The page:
Emma Raducanu makes history as she wins US Open – here’s how people are reacting

By Stephanie Cockroft

Emma Raducanu celebrates winning the opening set (Elise Amendola/AP)

(Picture: AP)

Against the odds, she’s done it.

Emma Raducanu has made history by winning the US Open, becoming Britain’s first female grand slam singles champion for nearly half a century.

The 18-year-old tennis star, who was the first ever qualifier to reach a slam final, beat Leylah Fernandez, a 19-year-old Canadian, in straight sets (6-4 6-3) during the women’s final in New York. The pair have known each other since they competed at under-12 level.

The impressive victory – which she won with an ace on her third championship point – means Raducanu is the first British woman to win one of the sport’s biggest trophies since Virginia Wade in 1977.

It comes after a dream-like run in the tournament for the teenager, in which she was not expected to reach the final, having seeded at number 150 in the world. Now, alongside winning a £1.8million prize cheque – more than eight times Raducanu’s current career earnings – she will gain 2,000 ranking points, which would move her current standing up to 23.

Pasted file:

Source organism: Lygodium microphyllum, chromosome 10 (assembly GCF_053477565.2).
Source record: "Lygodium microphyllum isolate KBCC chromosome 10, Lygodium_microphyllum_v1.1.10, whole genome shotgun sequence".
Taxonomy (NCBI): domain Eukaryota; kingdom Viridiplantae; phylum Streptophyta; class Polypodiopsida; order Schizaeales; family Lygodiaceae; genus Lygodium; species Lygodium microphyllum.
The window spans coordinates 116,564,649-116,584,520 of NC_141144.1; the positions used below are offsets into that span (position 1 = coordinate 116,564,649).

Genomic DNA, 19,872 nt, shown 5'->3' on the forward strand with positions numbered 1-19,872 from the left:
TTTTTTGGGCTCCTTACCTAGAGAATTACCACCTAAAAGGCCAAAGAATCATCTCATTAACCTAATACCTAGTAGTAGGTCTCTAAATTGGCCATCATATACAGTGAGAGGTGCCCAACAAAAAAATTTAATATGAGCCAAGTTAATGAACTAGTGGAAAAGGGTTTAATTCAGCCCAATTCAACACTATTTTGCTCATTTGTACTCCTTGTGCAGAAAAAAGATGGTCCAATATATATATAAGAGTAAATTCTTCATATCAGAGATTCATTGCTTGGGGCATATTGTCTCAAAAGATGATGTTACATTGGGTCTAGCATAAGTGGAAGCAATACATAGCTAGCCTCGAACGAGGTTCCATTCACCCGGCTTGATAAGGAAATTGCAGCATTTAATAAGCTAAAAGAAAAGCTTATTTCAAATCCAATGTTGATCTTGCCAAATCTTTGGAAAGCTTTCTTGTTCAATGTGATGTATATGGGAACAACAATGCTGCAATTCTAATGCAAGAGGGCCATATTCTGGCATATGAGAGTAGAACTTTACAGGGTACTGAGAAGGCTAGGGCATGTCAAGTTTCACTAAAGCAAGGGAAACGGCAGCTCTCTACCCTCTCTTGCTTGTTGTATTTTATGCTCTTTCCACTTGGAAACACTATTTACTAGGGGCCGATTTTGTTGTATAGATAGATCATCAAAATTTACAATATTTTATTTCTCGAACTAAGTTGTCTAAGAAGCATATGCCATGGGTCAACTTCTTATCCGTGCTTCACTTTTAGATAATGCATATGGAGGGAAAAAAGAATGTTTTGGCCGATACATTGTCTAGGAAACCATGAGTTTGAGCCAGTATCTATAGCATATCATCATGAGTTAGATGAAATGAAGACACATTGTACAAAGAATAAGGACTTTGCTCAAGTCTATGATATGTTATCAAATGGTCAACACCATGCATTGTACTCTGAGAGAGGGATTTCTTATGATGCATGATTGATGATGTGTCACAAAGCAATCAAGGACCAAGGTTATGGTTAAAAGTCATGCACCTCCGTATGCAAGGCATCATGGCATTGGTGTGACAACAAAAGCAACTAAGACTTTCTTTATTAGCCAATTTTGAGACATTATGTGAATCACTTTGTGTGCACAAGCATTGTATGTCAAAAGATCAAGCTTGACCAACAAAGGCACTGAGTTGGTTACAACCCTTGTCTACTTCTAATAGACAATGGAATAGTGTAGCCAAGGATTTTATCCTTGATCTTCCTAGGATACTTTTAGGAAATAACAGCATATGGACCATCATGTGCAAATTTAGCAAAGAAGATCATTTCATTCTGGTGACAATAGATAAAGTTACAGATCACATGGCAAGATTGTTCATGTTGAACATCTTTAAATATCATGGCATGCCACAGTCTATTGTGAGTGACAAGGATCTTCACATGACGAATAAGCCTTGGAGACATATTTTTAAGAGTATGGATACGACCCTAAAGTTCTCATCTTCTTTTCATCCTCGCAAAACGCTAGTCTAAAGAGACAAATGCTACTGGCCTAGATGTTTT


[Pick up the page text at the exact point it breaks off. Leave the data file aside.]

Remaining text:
After she won, Raducanu – who did not drop an entire set during the tournament – fell to the court in disbelief before climbing into the stands to celebrate with her team.

As expected, she was flooded with congratulations – even from the Queen...

The calm, composed way with which Raducanu has romped her way through the draw has been arguably the most impressive thing about her run.

She defeated first Olympic champion Belinda Bencic and then Greek star Maria Sakkari to set up a final against Fernandez.

Speaking after the match, Tim Henman backed Raducanu to add more grand slam titles to her maiden victory at the US Open.

“What she has achieved, second grand slam and the way she has gone about it, she will win more of these, she is that good,” he told Amazon Prime.

“This is not some flash in the pan or fairy tale. She is playing top five tennis. Her world will be turned upside down but she has good people around her. It will be a hell of a ride if she can stay injury free.”

Raducanu, who moved to the UK when she was two, has a Romanian father and Chinese mother, and played at Parklangley Club in Beckenham, south-east London, from the age of six.

Just over a year ago, with the country in lockdown and no competitions to play in, she was smashing tennis balls against the garage wall at home. And barely a month ago she was getting her A-level results (an A* in maths and an A in economics, naturally).

But she burst onto the scene this summer by becoming the youngest British woman in 42 years to reach the fourth round of Wimbledon on her debut.

While that experience ended with her withdrawal due to breathing difficulties – Raducanu admitting later the moment “caught up with her” – it proved to merely be a stepping stone to an even greater achievement.

Speaking after her historic win, Raducanu said she is “switching off” from “any future thoughts or any plans, any schedule. I’ve got absolutely no clue. Right now, no care in the world, I’m just loving life.”

Good for her.


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